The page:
I am the one who is grateful to hear from all of you, thanks for the welcome HPD, as always it's good to hear from you and everyone hear on TIWWA. I won't pretend to be nearly as eloquent or well versed as 4th horsemanm when it comes to posting, truth is, if I could write half as well as 4th, I would have been promoted several times on the strength and content of your posts. this will be my twelfth year in law enforcement and I will admit, this topic is intriguing. For any of TIWWA members that are currently in the military or law enforcement, please feel free to let me know I am full of BS. My experiences are still very very very clear in my head and seem like yesterday but compared to what any active duty infantryman has seen in the last ten years, my experience pales in comparison ......11 BRAVO!!!!!, FIRST TO GO, LAST TO KNOW...LOL, Anyway having come in on the tail end of three officer involved shootings, and luckily never having to actually be in a gunbattle myself, for anyone who is interested and for what's it worth, here are my observations. Police officers do not enjoy shooting anything other paper targets anymore than anyone else, if you can find a police officer who says otherwise, he's in the wrong line of work. I have had the great fortune to work with some of the most professional police officers in the country, several of them involved in shootings where a life was taken, and have yet to meet one who did not hate him/herself just a little bit for having to do it, no matter what the circumstances were. I have also never met one who would have not had the situation turn out completely different, with someone going to jail and the police officer not going home with an incredible burden to bear for the rest of his life. Does it change someone? Absolutely. Not in the way you might think, and maybe not the person who is meeting the officer for the first or second time, but if you have known the officer in question for a while, had lunch with him, went into a domestic disturbance or met their family, then you can see subtle differences, nothing that is going to get someone hurt, but it's there. If anything, it makes the people around them stronger and more protective of the officer just to make sure they are doing ok and not thinking about it too much. I have had fireside conversations with a very good friend who is also a police sniper, he has had to make that awful choice to take someone's life, to protect that same person's young son and wife who were about to be killed with a high powered rifle. I was over 500 yards away when this happened, safely behind cover and it turned my stomach, not knowing who had been shot and who wasn't going home......that was a long 500 yard walk my friends, I kid you not.....In the end, the sniper in question ended up being named as a police officer of the year for our entire state any guesses on who nominated him?.......the family of the wife and son who were about to be killed by the man who claimed to love them. I sat next to my friend at the awards banquet and watched him as he stood up to accept the award, I watched a 17 veteran police officer walk up to the podium and say only that he wished it could have turned out different, quietly return to his seat and sit quietly until the banquet was over, however, if I had to guess, I would say that he was far away from the banquet, looking into his scope and seeing the whole terrible scenario over and over again as he made the fateful choice to take a life to save others. And there it is, the essential choice that any police officer has to grapple with, to be willing to take the life of a fellow human being at any given time on any given situation. Knowing from training and other officer's experiences that life as you know it will never be the same, colors will be a little duller, experiences a bit more jaded, always wondering if you made the correct decision. If you took the shot when you had to or if you had waited another thirty seconds would reason have prevailed and the guy decided to drop the rifle? You have just ended a son, father, brother, uncle's life. No going back and no do-overs. Now I know police officers are not drafted and it's volunteer work, you don't have to do this for a living, and I have come to believe any sane person wouldn't...lol, "mamas, don't let your babies grow up to be policeman."...Not exactly the right lyrics but you get my point. But there is also several more aspects of the job that are often worth the risk, this isn't saying much coming from someone who hung it up after 8 years, I very much enjoy my civilian crime analyst desk job and absolutely will not complain about it, at least not as much as I used to.......I have been to a total of 9 critical inciden debriefings in my career, all officer involved shootings, 4 times no one being shot, 5 times, bad guy shot and wounded and or killed. Thankfully I never had to attend one where a police officer was shot I'm not sure I could have handled that.....it is something that is in your mind 24 hours a day and knaws at your conscious like a itch you can't scratch, but that is a good thing, lest you become complacent and drop your guard, that is the day your shift supervisor has the task of paying a visit to your house or meeting your spous at the doors to the emergency room.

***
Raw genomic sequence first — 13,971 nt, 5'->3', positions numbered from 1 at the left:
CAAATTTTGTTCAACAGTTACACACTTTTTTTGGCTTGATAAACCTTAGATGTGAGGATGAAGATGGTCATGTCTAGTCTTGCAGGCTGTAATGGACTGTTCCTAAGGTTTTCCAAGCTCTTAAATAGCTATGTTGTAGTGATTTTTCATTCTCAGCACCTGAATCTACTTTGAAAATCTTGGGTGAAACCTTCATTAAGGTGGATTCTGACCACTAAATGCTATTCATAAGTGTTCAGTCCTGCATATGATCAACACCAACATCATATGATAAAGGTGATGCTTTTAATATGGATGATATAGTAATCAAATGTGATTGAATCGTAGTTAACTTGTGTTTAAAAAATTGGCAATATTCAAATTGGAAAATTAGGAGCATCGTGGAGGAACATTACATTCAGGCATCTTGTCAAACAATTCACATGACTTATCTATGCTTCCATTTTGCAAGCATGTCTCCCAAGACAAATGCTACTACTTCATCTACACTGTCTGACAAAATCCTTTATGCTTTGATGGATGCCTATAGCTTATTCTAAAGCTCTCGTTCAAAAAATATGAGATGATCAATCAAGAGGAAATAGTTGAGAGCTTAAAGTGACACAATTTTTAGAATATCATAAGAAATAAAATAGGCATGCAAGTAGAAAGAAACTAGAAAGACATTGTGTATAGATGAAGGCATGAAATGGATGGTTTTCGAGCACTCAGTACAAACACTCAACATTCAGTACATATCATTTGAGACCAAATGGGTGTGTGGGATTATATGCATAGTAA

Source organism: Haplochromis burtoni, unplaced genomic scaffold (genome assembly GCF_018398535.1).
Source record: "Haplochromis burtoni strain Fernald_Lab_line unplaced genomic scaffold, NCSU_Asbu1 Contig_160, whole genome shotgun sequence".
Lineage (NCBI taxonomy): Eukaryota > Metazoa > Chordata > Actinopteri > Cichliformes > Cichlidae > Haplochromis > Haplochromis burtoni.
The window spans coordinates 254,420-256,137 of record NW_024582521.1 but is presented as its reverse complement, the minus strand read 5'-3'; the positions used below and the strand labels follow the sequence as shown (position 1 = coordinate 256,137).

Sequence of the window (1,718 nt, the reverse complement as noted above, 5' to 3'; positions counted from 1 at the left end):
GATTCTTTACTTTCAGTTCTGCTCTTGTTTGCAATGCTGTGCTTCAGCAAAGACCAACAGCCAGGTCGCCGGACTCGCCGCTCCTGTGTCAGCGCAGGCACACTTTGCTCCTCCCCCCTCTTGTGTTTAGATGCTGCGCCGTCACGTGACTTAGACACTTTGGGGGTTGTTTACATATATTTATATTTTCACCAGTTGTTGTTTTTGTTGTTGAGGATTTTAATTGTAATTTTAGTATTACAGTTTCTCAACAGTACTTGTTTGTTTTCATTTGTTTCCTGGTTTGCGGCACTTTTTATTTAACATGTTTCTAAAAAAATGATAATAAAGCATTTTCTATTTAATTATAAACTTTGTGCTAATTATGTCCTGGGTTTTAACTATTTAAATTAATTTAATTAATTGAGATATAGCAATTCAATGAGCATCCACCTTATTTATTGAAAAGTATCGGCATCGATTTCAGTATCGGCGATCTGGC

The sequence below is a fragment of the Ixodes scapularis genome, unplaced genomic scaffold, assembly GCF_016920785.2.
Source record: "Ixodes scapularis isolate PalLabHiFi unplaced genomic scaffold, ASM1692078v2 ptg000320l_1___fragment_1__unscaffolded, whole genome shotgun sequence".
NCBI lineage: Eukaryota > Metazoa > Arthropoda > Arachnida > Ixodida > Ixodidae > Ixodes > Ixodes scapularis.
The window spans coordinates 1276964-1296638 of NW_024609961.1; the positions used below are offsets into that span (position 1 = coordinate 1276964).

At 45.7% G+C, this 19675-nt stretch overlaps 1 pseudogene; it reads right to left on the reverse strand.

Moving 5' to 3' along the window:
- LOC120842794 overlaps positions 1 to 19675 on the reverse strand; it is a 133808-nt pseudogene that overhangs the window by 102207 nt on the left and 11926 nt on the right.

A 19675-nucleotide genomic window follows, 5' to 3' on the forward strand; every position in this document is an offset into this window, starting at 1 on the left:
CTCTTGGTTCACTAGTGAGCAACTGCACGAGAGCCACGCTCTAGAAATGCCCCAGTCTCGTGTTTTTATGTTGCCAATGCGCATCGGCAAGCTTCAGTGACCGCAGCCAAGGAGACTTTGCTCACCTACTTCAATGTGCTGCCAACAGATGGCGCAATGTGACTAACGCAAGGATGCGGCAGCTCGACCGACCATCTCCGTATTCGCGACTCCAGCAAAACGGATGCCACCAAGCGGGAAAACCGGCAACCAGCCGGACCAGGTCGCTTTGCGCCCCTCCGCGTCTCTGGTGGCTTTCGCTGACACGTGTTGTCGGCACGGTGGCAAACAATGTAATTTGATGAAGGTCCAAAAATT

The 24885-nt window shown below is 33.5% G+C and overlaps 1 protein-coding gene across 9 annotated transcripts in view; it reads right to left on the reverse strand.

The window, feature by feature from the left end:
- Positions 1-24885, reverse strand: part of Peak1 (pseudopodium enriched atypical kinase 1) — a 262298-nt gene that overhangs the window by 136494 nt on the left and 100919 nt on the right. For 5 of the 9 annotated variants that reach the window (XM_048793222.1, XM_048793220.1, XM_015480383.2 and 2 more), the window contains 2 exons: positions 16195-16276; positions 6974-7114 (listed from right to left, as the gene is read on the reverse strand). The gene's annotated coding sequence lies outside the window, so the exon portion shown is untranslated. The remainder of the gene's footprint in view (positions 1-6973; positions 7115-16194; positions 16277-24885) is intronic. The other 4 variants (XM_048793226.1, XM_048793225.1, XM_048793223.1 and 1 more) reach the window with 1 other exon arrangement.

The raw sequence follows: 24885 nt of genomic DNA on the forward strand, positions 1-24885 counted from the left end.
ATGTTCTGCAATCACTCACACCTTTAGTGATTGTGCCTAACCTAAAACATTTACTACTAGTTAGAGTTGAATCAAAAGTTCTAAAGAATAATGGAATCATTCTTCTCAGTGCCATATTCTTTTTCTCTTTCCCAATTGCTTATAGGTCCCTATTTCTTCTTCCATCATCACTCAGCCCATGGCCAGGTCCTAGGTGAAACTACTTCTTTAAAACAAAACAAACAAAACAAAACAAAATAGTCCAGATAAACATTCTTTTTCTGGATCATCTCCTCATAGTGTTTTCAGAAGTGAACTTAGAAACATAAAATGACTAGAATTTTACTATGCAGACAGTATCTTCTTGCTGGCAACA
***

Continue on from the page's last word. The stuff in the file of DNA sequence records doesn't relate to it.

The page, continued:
Ok, new paragraph, sorry everyone, if you remember me from the old days, you will remember that I am somewhat sentimental for a male and tend to ramble endlessly about good friends and old times, bare with me, I promise I will get to the point eventually, no comments here 4th horseman...lol, Catherine's reaction to Frank slaying the polaroid man is from everything I have witnessed, complete Hollywood drama. Of course, I have never had a case where a man was stalking the spouse of a police officer, so I don't have any first hand knowledge, but I have spent a lot of time with spouses whose significant other had to take a life on the job. The spouse is usually the one who if given the chance would change the situation more readily. It is the spouse who will see the damage inflicted by this terrible event more than co-workers. An officer is expected to return to work at some point and continue to discharge his duties, meaning the next call you go on, you might have to kill someone again. For this of course there is counseling and you don't have to go back on duty until YOU feel you are ready. The spouse is also the one who will most likely have the least amount of sympathy for the person who was shot. I think this is more than other the reaction I would expect. The spouse knows his/her significant other does not wake up hoping to shoot someone in the line of duty, knows they are a good person, knows they love his/her kids and knows he has a difficult job to perform. Bottom line......don't expect much sympathy from an officer's spouse who has had to take a life, they will usually defend them to the last, unlike Catherine who apparently thought "something was lost". What was NOT lost was her life, Jordan's mother's life, Frank's wife's life, Catherine's parents' daughter's life. Of course the person who is killed also has a family and the young son or daughter or mom or dad most likely will not understand why their mom/dad or son/daughter are gone and are never coming back because of something a police officer did. Try for a moment to put yourself in the shoes of a on duty patrol officer as he/she has 1 second to make the decision to take someone's life, 1 split second to make that decision, to draw, to aim, to fire, to know that the round you are firing cannot be taken back, to know that in this instant your life is going to change no matter the outcome of the next 5 seconds, to know that everyone you love may not ever see you again if the person has got the drop on you, to know that your young child is sitting in school safe and sound but may never hear "I love you" again because your instincts didn't kick in soon enough when you stopped this vehicle for speeding. To know that you did not want this to happen, but it has. To know that, in this instant, what you want more than anything else is to be in the park on a warm spring day watching your kids and holding the hand of your spouse and not taking a moment of that for granted. To know that your are just doing your job as best you can and this day is not going to end like any other day before. This......is who we are.